A couple of months ago, I switched my family's firewall/gateway from Debian GNU/Linux to OpenBSD. Though I really like Debian on my desktop, I was not too fond of it on my gateway, so I decided to install OpenBSD 3.0. I had already read about OpenBSD when I did the installation and my nat.conf and pf.conf files were ready so that the interruption was as short as possible. Once I had backups of my webserver documents, I proceeded to the installation. I had already used and installed OpenBSD, so I knew how the installer worked; about 15 minutes after I had put the boot diskette into the floppy drive, I had OpenBSD installed (I had 2 friends home who were really impressed). Then I proceeded to scp the nat.conf and pf.conf file to test them. After some syntax corrections in both files, NAT was working and tests revealed that my firewall rules were working flawlessly (I always had had trouble with iptables). What I really liked was the fact that I only had had to uncomment a line in /etc/sysctl.conf in order to get ip forwarding working: on Linux, I needed to recompile the kernel which took an hour on that box. After some configurations in /etc/rc.conf, I rebooted the machine: everything was still working when I was back up. This was 30 minutes after I started the installation. On Linux, setting a gateway/firewall took 2 hours on that particular box. Then I needed Apache, so I went in /etc/rc.conf and changed the line httpd_flags. apachectl start and my webserver was backup, so I then proceeded to transfer my data. In 35 minutes I did what took 2h30 on Linux. Now, when people ask me if I can install them a firewall, I bring my OpenBSD 3.1 disk and 30 minutes later, they are all happy.

    Isn't OpenBSD a must?

    1. By Anonymous Coward () on

      As for the /etc/sysctl.conf change, sysctl -w net.inet.ip.forwarding=1 so no need to reboot. ;-)

      I generally don't need to reboot, thing from rc.conf can also be started manually or sh /etc/netstart.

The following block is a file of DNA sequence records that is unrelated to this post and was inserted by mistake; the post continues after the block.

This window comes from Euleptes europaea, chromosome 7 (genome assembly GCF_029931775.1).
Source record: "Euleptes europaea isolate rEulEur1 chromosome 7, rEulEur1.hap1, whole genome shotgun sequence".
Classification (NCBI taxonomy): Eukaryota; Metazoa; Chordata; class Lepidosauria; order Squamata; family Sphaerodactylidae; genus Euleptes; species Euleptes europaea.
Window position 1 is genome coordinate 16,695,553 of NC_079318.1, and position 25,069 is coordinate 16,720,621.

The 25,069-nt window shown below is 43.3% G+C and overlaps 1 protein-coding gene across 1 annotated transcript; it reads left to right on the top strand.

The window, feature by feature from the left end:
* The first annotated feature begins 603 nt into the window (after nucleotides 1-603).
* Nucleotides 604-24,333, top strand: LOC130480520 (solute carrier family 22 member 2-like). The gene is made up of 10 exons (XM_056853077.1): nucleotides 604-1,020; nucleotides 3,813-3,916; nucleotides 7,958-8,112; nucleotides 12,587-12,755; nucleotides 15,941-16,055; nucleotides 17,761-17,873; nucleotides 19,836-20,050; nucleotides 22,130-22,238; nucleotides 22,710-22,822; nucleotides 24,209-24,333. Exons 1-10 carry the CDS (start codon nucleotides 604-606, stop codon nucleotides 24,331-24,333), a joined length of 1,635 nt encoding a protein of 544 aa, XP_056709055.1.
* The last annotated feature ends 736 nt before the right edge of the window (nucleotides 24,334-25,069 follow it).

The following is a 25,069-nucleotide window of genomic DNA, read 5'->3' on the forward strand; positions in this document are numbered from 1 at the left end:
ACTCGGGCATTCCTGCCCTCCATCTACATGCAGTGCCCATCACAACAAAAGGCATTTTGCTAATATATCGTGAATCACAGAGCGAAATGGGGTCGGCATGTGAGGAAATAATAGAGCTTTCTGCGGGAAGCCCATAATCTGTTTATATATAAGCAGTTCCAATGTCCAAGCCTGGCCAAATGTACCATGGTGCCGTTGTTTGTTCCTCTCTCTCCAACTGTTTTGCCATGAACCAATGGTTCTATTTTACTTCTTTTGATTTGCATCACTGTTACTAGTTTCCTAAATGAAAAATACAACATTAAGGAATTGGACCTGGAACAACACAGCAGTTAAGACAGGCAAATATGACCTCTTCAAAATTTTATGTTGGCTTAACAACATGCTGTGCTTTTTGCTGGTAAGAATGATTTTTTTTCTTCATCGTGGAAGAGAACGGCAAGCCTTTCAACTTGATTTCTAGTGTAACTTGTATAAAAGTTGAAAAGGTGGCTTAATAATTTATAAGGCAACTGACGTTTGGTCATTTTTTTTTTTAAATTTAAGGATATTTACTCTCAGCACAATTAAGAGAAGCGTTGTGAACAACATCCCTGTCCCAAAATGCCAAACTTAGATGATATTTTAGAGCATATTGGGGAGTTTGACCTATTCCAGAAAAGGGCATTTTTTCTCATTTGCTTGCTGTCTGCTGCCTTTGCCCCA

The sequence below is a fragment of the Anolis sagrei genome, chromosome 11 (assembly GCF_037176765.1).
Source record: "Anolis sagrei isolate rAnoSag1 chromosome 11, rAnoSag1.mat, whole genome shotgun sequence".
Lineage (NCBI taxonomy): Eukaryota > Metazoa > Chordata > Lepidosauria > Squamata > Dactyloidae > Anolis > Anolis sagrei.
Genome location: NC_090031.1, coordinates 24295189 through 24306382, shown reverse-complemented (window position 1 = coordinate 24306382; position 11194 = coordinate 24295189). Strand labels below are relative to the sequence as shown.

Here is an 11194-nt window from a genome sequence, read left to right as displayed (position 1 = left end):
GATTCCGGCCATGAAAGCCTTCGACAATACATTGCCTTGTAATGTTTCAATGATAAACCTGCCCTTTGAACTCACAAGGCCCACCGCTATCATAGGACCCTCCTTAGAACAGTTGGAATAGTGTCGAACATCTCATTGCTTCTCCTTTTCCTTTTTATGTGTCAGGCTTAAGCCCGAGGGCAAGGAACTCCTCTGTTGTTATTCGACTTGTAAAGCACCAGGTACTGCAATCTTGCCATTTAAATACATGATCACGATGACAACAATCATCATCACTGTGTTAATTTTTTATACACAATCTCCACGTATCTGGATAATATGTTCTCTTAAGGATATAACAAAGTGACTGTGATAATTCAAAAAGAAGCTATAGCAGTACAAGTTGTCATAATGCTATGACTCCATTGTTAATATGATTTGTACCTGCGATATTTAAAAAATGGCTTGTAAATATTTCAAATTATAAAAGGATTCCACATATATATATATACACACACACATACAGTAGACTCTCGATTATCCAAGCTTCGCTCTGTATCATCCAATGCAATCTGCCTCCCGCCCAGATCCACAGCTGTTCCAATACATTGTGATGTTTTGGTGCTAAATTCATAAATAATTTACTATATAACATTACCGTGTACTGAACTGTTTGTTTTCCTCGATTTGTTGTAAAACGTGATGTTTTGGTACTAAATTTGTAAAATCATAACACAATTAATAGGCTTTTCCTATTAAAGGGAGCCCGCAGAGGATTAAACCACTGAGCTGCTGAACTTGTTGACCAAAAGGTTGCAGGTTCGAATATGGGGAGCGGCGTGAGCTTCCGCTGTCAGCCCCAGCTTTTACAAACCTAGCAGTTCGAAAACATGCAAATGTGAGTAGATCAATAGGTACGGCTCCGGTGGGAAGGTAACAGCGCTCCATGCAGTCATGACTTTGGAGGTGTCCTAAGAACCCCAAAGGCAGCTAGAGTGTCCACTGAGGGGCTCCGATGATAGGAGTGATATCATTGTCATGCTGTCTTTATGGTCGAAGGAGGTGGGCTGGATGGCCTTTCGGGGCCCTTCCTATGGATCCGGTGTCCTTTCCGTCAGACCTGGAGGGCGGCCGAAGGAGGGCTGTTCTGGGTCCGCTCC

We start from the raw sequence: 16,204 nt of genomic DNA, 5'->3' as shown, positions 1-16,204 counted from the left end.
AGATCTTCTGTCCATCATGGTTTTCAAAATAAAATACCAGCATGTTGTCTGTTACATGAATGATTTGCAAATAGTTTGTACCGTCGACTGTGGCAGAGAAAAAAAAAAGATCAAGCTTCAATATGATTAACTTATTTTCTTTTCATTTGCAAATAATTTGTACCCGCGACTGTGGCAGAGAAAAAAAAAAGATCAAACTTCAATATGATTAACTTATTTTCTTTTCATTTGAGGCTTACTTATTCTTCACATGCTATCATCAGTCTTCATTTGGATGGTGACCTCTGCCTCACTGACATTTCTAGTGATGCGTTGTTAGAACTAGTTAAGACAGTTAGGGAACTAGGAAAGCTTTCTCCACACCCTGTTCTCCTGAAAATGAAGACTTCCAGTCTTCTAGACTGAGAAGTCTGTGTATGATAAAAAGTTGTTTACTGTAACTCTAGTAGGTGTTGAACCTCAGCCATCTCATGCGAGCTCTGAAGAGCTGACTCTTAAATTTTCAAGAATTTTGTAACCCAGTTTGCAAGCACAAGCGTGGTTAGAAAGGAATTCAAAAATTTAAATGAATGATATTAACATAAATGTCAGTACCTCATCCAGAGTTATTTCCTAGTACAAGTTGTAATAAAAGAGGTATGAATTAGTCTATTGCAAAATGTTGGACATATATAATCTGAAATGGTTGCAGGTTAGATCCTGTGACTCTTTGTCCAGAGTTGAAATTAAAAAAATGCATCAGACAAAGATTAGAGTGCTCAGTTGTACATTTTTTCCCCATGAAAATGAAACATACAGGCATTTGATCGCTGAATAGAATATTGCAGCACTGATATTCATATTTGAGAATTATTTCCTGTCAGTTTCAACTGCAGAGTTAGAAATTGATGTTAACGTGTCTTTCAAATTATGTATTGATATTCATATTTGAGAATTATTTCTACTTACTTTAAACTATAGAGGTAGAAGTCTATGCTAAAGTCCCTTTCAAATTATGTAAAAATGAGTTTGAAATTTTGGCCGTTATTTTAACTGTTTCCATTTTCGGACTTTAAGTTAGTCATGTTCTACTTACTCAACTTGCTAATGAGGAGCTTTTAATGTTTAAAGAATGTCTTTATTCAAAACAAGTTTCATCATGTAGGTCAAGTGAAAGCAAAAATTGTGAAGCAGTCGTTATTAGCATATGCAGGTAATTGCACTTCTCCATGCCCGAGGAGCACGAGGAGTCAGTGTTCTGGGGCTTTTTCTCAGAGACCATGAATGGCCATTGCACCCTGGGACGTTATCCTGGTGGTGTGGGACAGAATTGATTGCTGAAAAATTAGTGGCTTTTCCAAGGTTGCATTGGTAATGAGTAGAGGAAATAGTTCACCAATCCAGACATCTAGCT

I couldn't agree with you more about how you compared Linux... Nice write up.


      1. By GnuVince () on

        Oh yes, I know about starting them without rebooting, but I wanted to see if everything would go back to normal in the event of an accidental power down (power outtage, mother kicks the plug, etc.)

        And I must say that now that I have OpenBSD, I feel more secure: for example, I now have a log file /var/log/console.log which is a replicate of what's logged on /dev/console, so even with SSH I know what's happening: I never had that in Linux.

        1. By subie () on

          Man, what if you do "tail -f /var/log/whateverlogfileyouwanttosee" ?

      2. By Anonymous Coward () on

        net.inet.ip.sourceroute=0 # from man sysctl
        net.inet.ip.directed-broadcast=0 # from man sysctl
        I don't know if I need to add the last two lines
        but they look good.
        Also I use a speedy?? machine to compile kernels
        for my slower machines. Saves bunches of time. GENERIC
        works for all of my machines. Maybe a 486 would need
        a different kernel??
        I have to keep SuSE around but I too have moved as
        much as I possible could to OpenBSD. Once you get
        the logic of the install and basic system admin down,
        the systems are really nice to work with.
        Go OpenBSD. Looking forward to the arrival of my
        3.1 CDs.

    2. By Anonymous Coward () on

      What I really liked was the fact that I only had had to uncomment a line in /etc/sysctl.conf in order to get ip forwarding working: on Linux, I needed to recompile the kernel which took an hour on that box.

      You don't need to recompile on a Linux box to enable IP forwarding. I don't remember the exact location of the file, but it's something like this:
         echo 1 < /proc/sys/net/ipv4/ip_forwarding

      1. By Anonymous Coward () on

        It's > of course, not <

        1. By GnuVince () on

          iptables is not in a default kernel.

          1. By Fawad Halim () on